As seen in the New York Times, the President's Cancer Panel has released a 200-page report for 2008-2009 on how we can reduce our environmental cancer risk. Included are industrial, agricultural, water contamination, and electromagnetic and radiation exposures.

Please take the time to download the PDF and read the report. Included are risks regarding the use of plastics, chemical exposures during pregnancy, and non-organic foods. Forty-one percent of Americans will be diagnosed with cancer in their lifetime. That's almost HALF of all Americans. If that's not alarming, than I don't know what is.

Here is a brief overview of recommendations made in the report:

• Particularly when pregnant and when children are small, choose foods, toys and garden products with fewer endocrine disruptors or other toxins. (Information about products is at or

• For those whose jobs may expose them to chemicals, remove shoes when entering the house and wash work clothes separately from the rest of the laundry.

• Filter drinking water.

• Store water in glass or stainless steel containers, or in plastics that don’t contain BPA or phthalates (chemicals used to soften plastics). Microwave food in ceramic or glass containers.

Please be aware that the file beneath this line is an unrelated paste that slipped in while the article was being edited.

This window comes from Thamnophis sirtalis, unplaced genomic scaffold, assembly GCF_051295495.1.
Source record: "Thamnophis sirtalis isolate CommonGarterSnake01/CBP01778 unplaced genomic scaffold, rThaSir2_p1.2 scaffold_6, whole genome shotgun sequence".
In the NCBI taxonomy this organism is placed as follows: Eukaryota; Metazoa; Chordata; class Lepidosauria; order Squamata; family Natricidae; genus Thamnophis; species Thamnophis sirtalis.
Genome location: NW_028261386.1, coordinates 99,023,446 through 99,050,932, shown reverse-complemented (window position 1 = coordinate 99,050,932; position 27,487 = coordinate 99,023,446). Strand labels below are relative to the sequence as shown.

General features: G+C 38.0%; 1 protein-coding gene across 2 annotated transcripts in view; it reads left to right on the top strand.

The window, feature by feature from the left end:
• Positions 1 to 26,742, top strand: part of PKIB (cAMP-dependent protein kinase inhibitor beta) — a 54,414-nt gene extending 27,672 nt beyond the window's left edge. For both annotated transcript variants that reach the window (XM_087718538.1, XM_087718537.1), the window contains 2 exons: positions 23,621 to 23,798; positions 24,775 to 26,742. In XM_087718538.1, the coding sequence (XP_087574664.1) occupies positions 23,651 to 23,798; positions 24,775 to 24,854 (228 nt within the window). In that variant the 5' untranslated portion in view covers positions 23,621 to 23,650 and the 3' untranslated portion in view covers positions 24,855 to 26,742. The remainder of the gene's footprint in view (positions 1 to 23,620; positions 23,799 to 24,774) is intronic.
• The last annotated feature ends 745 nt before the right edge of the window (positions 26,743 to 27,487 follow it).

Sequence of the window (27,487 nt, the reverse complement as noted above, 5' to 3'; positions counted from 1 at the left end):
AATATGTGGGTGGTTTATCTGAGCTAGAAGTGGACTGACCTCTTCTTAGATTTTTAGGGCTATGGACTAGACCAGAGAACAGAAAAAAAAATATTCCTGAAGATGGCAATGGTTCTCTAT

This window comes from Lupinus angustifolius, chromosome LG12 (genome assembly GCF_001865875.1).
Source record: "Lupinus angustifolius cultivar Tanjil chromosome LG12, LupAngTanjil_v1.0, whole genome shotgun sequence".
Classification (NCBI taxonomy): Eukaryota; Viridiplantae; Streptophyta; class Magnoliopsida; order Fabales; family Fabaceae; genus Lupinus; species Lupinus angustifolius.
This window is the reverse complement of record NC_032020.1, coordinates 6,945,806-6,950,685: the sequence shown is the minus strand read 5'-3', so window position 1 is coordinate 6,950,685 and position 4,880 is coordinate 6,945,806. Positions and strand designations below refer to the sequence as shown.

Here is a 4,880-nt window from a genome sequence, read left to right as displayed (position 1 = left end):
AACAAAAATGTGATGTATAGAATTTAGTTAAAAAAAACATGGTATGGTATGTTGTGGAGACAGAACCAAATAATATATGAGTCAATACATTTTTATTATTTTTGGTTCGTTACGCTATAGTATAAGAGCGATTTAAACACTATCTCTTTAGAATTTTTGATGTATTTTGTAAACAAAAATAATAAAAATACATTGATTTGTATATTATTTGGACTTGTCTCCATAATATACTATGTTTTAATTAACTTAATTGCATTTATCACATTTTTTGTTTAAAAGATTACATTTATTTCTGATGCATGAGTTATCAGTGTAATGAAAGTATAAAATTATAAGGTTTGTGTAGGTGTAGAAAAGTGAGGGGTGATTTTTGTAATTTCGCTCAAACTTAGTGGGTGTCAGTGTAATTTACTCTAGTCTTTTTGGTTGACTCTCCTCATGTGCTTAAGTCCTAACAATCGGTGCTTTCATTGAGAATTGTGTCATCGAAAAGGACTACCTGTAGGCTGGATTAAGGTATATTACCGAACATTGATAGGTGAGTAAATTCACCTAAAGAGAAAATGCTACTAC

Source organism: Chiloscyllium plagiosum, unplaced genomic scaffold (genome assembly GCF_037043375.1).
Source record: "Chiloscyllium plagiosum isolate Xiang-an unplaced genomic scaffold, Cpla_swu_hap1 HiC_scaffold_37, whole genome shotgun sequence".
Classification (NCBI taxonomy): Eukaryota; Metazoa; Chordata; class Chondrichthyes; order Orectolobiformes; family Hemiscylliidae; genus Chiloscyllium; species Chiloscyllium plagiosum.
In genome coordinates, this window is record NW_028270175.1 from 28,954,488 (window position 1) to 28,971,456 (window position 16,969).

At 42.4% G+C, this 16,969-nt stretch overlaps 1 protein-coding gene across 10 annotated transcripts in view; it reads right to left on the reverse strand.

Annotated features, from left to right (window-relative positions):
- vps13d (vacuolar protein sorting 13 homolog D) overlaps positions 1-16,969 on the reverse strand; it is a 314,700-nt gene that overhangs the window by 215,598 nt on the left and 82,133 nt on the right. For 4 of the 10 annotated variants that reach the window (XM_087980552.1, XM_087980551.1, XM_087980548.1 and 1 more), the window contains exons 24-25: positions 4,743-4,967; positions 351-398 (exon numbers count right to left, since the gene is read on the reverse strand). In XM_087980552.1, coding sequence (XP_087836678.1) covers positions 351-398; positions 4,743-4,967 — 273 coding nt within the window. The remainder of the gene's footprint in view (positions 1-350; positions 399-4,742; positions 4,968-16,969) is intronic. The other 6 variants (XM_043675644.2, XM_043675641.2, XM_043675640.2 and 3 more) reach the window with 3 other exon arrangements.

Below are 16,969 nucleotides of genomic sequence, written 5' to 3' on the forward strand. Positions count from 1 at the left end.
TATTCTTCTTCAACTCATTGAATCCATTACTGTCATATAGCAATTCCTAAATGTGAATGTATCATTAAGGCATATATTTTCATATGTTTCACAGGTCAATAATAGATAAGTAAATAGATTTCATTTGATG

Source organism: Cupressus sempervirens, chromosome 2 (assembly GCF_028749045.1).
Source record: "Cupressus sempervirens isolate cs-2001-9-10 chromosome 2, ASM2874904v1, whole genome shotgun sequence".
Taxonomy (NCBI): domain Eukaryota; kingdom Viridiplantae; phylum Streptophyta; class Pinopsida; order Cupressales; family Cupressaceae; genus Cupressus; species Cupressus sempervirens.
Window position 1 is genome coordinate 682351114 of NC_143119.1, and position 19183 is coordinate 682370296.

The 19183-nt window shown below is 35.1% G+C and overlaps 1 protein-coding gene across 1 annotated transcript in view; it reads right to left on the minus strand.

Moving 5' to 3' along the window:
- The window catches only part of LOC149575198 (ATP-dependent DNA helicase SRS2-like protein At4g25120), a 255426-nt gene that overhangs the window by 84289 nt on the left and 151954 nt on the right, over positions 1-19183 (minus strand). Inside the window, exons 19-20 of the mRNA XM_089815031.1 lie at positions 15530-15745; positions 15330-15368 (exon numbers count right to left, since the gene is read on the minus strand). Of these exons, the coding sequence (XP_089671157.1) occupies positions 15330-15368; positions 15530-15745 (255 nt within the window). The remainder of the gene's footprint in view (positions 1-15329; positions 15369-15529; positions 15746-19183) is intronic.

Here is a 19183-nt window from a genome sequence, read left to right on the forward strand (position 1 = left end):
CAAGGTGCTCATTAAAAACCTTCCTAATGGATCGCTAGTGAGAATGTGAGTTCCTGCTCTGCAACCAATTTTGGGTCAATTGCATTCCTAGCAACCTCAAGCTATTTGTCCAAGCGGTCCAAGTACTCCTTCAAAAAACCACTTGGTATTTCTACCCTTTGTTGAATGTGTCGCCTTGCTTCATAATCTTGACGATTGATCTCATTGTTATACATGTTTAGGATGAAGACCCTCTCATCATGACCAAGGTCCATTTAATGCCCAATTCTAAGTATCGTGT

• Give preference to food grown without pesticides, chemical fertilizers and growth hormones. Avoid meats that are cooked well-done.

• Check radon levels in your home. Radon is a natural source of radiation linked to cancer.

Would love to hear your opinions. Questions? Comments?

Sunday, May 2, 2010

Adventures in Indiana: Farm fieldtrip with goats and bees

I am not a big fan of goat cheese. For a brief moment when living in New York, I switched from cow dairy to goat, buying milk at the Union Square Farmers Market. I never really noticed a difference between the two, not being a huge milk drinker. Goat milk was just fine as a medium in which my cereal sat before I ate it. That is, until someone I worked with mentioned that goat products reminded him of sucking on a wet, wool sweater. From that moment on, all I tasted when I ate anything goat was soggy cashmere.

The other day, I was offered some homemade goat cheese that a friend's mother made. I wanted to try it and see if fresh-from-the-farm cheese was any different from the store bought variety that tasted like not-so-fresh farm animal. The cheese was surprisingly subtle, almost like ricotta, with out any detectable goat taste. It was delicious.

Today I took a field trip to the farm and learned how to make cheese. We started the day by sampling several different flavors, so we would know which we wanted to make. Our choices included Marjoram & Cracked Pepper, Basil, and Asian Spice with Ginger. They were all delicious, but the Marjoram & Cracked Pepper was really good.